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Printmaking in small editions is a lower price-point than one of a kind paintings, so little prints are often the first original art a budding collector will buy.

I’m always thrilled to be part of another art-lover’s emergence into the exciting first chapter of lining the nest with beautiful, original art. I know the thrill of finding something you really just have to display in your home.

Rolling ink on a slab of glass and printing linocuts at the kitchen table

Making Small Prints

Exhibiting small prints (and showing some of the plates and process) also increases the possibility of sparking a little interest in printmaking.

If you’ve perused this blog over the years, you know I’m an enthused Try-It! evangelist of anything related to printmaking.

Its incredibly satisfying to return to an art festival, and find someone excited to tell you that last year’s festival inspired them to take a printmaking workshop, and now they’re making prints and sharing methods with their friends and family.

Ink is dry, so it’s time for some color…
Pippins & Braeburns 5.25×3.25 Linocut (available here)
All framed up, nice-nice and ready for a wall in the kitchen….
Framing small printmaking – the sprawl takes over every surface in the house. There are 62 pieces of original art in my art festival road case. Off I go!

Hilary Paynter, Wood Engraver

This is a beautiful video about Hilary Paynter and her process for Wood Engraving.

Listen to her thoughts on process, and her approach to sketching a design loose and unfinished, so she can work out the challenges while she carves. Her art-making methods are brave and inspiring. Have a look….

Hilary Paynter – Wood Engraving from Alan Fentiman on Vimeo.

What are you working on this week? Share some details and a link in the comments.

Thanks for stopping by today, and I’ll see you in the next post!


Art Quote

You can’t trust your talent. I have taught school for a very long time, and I never met a student who was untalented. Talent is as common as house dust and kudzu vine in Alabama and just about as valuable as teats on a boar. Nothing is as valuable as the habit of work, and work must become a habit. Or, as Blake said “Execution is the chariot of genius.”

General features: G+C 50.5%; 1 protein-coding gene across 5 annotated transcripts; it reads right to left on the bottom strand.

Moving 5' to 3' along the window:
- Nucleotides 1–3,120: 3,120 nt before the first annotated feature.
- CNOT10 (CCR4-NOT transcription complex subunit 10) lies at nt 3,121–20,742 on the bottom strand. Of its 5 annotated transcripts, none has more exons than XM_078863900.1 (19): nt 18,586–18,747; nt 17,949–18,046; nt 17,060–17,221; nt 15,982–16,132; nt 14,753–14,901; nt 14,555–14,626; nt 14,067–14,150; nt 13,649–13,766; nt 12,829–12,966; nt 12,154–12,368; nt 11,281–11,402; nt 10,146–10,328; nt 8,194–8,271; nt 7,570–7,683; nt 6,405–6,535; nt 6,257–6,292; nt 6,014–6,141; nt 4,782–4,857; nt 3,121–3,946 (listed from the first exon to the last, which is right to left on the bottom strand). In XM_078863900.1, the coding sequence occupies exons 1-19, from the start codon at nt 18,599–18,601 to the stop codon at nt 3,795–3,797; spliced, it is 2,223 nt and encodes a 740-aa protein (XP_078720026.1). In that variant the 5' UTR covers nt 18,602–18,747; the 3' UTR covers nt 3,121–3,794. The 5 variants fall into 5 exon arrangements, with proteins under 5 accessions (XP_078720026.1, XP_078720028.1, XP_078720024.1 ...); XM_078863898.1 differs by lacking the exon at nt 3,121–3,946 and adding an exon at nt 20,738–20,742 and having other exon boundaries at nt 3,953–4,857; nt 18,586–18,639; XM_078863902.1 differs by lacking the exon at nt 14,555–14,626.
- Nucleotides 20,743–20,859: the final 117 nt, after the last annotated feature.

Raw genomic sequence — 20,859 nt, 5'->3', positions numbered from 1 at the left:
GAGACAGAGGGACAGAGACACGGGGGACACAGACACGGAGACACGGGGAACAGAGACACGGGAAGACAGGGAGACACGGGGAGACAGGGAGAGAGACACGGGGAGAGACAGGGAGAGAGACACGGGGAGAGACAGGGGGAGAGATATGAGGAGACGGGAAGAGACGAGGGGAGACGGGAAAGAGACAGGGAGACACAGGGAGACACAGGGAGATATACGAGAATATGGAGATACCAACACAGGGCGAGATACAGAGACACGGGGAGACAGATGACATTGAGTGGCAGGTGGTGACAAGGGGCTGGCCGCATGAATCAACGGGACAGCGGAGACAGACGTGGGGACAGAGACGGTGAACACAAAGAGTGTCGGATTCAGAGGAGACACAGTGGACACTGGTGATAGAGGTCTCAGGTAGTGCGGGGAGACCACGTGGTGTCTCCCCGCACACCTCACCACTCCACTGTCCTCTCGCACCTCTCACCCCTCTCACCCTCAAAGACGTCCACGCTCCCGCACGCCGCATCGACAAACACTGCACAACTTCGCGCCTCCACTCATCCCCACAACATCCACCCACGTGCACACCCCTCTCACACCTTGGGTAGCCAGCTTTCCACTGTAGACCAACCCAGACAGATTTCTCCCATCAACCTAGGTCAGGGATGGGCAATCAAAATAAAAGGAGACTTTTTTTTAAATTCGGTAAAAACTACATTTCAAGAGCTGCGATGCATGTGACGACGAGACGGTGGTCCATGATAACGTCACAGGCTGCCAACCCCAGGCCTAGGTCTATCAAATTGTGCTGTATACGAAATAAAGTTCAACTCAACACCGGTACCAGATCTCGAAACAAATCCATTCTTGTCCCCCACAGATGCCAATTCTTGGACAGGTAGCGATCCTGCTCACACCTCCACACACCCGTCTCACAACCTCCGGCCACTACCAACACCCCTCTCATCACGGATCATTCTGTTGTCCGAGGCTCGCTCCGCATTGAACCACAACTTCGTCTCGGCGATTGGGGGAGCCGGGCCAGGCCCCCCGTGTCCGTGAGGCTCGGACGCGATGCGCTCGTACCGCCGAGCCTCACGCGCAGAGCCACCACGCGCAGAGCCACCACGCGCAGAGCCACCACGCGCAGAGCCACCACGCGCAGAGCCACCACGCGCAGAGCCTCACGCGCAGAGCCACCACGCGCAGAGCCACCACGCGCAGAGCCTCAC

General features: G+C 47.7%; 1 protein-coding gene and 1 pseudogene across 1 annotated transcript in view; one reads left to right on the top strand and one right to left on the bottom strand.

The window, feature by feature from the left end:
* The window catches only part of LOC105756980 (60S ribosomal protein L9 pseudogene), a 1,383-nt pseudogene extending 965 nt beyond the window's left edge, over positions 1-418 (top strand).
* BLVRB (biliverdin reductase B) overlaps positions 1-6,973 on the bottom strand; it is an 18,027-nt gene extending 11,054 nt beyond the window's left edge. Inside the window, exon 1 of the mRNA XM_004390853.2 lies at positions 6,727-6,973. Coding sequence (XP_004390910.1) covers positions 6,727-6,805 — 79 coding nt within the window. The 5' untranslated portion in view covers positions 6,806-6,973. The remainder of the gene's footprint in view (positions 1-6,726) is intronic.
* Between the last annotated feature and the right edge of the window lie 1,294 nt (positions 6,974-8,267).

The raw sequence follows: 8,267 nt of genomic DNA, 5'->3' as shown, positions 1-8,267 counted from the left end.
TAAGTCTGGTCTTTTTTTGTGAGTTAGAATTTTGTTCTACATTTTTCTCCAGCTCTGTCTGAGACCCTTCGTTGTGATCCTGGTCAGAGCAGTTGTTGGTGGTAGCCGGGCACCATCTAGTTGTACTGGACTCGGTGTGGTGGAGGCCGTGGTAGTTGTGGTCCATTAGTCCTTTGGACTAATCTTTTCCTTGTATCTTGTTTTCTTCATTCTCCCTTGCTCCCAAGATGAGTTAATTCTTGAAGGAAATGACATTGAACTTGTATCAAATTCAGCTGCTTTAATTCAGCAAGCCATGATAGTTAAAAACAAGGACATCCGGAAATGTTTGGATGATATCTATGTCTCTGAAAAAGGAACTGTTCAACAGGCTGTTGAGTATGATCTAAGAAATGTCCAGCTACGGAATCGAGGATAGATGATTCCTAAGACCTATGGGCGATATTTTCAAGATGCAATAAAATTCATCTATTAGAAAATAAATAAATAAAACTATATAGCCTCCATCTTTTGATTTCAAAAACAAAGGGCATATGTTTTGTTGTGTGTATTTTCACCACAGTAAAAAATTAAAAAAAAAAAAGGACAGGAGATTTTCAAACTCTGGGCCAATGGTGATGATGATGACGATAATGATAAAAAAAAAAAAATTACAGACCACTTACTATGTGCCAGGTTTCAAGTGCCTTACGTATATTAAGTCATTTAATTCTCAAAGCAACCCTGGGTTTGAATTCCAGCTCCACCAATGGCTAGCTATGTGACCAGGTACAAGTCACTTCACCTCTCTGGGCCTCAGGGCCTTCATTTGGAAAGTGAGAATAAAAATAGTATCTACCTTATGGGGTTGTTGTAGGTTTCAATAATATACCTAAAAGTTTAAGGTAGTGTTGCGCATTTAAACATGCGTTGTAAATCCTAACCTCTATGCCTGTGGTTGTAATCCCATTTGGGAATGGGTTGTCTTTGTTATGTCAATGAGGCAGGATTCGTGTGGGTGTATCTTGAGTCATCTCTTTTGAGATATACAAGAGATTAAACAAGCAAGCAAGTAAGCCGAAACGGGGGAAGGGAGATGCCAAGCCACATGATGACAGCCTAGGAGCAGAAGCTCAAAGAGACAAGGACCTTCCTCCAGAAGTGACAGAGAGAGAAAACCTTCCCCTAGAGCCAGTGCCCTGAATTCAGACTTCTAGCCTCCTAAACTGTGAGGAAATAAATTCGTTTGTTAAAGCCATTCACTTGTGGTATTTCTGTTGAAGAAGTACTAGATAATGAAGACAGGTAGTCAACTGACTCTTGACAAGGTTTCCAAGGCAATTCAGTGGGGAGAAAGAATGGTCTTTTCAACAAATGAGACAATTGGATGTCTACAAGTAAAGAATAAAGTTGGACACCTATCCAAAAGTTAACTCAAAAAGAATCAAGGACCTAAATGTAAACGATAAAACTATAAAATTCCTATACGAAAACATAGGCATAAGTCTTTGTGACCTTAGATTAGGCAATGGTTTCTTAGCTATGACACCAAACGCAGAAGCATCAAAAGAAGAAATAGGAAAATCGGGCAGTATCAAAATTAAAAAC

Master Printmaker, Barry Moser
a cat making direct eye contact, and asking of you miss your art supplies
Six Tips to paint More Often

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10 thoughts on “Carving Small Linocuts – and a video about Hilary Paynter’s wood engravings”

  1. Peter Hinton

    Hi Belinda, I always love your art but wanted to ask: What paper do you use for your hand coloured lino prints? WC paper or printing paper, and does it make a difference? Keep up the great art! Many thanks Peter

    1. Hi Peter, I use printmaking paper, since (so far) the watercolor paper I’ve tried hasn’t worked for getting a clean print. If I know I’m going to paint a print for sure, my favorite printmaking paper is Arches Cover in bright white. Give that a try and tell me what you think! Thanks for the encouragement. 🙂

  2. Belinda, All best with your upcoming shows. When things are quieter for you would you perhaps consider posting a short tutorial on matting and framing?

    1. Hi Louise, Thanks for the good wishes. ANd sure, Id be happy to do a tutorial on matting & framing. Tell me which parts of the process you want to learn about. 🙂

      1. For me, the basics would be great. Learning how to hinge the print and what kind of tape to use would be helpful. Do you plan ahead so your small art pieces fit standard-size frames (and mats)? Do you cut your own mats or use purchased? Have you had success with a simple type of presentation that perhaps doesn’t require glass? Such as adhering a small print to a wood or canvas panel? I use the Akua inks, too, and love them but they don’t ever completely “set”. If I were to rub my finger over a completely dry print I can often still lift up a tiny smudge of colour. For small prints, it would be nice sometimes to get away from using glass.

        Thanks in advance. You make the best tutorials! Cheers, Louise

  3. Hi Belinda I have been watching your Art demos for a long time, and enjoy everyone, I to am a watercolorist & printmaker, I have a question when framing your small prints for a show what price do you charge for them I live in western Canada I know prices will be some what different but a general Idea would help.
    love your work.

    1. Hi Margaret, Thanks for your visit and your compliments. All the prices for my work are posted in my Esty shop, so have a look there to get a ball park. But I also think its a good idea to research. Pricing prints has a lot of wiggle room because many factors are included in the calculations: What is your hourly rate? What size is the edition? Is there additional media applied to the print? Is it framed? What is the size? What was the cost of your materials? There are hundreds of discussions online with all sorts of formulas to try out there, so check those essays out, and make yourself a chart. It will take all the guesswork out of the process. 🙂

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